If you have (or had) a mom like I did, you are well aware of the power of a thank you note. From a young age, it was ingrained in me that thank you notes were not optional if I had received a gift. The guilt would set in, thanks to my mom's constant reminders, as soon as I opened the gift until the note was in the mail. Apparently, Jimmy Fallon’s mom taught him the same lesson. I am grateful for this because if my kids ever forget what I taught them, Jimmy’s comedy routine of writing weekly handwritten thank you notes on The Late Show will be a good reminder.
The principle of showing gratitude is true in business as well. Why bother with a handwritten note in business when we can easily send an email? Here are a few reasons to consider and hopefully, inspire you:
Whether it be an informational interview, a referral, a piece of advice, or an actual job interview, writing a note of thanks shows the person honor. These acts all involve someone else’s time, talents, energy and good will. It is right and good to show honor and respect to those who show us that kind of deference. Ideally, your note reflects a genuine sense of gratitude – so much so that even if you don’t get the job, for instance, it should still be sent. But even if you are just going through the motions of doing what is right without the “feeling,” it is better to do so than not. Giving honor to someone else has a way of reinforcing the good in them and spurs them on in their efforts to go the extra effort for others – in business as well as day-to-day life.
Often an employer or recruiter may have two top candidates equally qualified and it comes down to cultural fit or chemistry. Imagine the decision maker wrestling with whom to give the offer to and in comes a stamped, handwritten thank you note delivered to his/her inbox. While this may not be the deciding factor, it actually could be! And, even if it does not mean you get the job, it makes an impact on your reputation as someone who has class and took the time to take this extra step in the process. It also reflects your character and your interest in not only the job, but the people who work there. Personally, as a volunteer career coach to college students and in my former executive recruiting role, I can say that it made a difference in how I viewed the person and my motivation to go the extra mile for them in the future.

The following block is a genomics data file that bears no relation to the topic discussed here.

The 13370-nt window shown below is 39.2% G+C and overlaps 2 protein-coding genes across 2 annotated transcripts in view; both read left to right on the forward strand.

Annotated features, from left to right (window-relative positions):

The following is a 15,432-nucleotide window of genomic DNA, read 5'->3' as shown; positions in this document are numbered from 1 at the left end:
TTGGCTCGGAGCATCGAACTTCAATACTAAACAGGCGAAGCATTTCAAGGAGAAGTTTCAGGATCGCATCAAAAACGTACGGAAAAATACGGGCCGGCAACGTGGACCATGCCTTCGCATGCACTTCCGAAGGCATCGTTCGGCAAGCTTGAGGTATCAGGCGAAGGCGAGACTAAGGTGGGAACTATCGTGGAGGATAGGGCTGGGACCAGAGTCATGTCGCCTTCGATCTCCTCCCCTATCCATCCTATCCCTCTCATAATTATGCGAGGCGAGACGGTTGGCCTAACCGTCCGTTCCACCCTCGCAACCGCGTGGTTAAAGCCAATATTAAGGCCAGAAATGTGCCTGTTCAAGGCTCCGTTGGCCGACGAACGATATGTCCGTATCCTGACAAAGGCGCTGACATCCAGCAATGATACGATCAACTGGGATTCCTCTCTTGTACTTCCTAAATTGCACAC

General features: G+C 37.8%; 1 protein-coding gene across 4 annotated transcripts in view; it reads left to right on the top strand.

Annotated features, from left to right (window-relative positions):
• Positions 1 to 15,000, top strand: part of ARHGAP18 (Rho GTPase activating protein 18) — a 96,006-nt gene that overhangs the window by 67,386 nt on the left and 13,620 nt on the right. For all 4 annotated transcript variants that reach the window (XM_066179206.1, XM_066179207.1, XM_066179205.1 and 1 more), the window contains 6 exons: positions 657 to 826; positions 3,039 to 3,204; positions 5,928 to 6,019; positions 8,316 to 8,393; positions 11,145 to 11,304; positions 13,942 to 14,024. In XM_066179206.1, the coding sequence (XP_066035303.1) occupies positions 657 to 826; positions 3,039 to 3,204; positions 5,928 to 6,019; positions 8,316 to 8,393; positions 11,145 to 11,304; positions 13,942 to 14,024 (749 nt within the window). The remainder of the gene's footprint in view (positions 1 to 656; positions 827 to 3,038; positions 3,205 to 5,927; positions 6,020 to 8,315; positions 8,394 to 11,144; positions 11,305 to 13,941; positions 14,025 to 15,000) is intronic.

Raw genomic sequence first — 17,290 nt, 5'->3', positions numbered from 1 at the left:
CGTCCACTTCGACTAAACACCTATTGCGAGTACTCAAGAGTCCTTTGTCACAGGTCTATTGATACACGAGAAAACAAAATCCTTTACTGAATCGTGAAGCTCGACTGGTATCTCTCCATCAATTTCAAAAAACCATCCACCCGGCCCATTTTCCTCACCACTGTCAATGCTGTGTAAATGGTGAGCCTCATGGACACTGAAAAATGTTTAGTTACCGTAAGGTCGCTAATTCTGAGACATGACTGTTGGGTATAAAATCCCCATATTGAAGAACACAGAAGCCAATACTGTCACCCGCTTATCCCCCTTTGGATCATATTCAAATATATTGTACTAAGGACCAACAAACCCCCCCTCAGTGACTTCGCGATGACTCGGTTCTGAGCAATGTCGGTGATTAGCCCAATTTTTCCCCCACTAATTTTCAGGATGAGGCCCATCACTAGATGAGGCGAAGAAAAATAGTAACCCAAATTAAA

The handwritten note has become almost a lost art. We have become accustomed to emails, texts and “likes” on a 24/7 basis, but to receive something written by hand – it does something to us. We pause, hold it, touch it and look it over and think to ourselves “wow, that was nice of them to take the time to do that.” Sometimes we even save it out for a few days on our desk in admiration of the effort it took to find a pen, the notecard, write the note, find a stamp, address the envelope and find a mailbox (not to mention licking the disgusting envelope). While it is a “little thing,” it actually makes a big statement because it is rarely done anymore.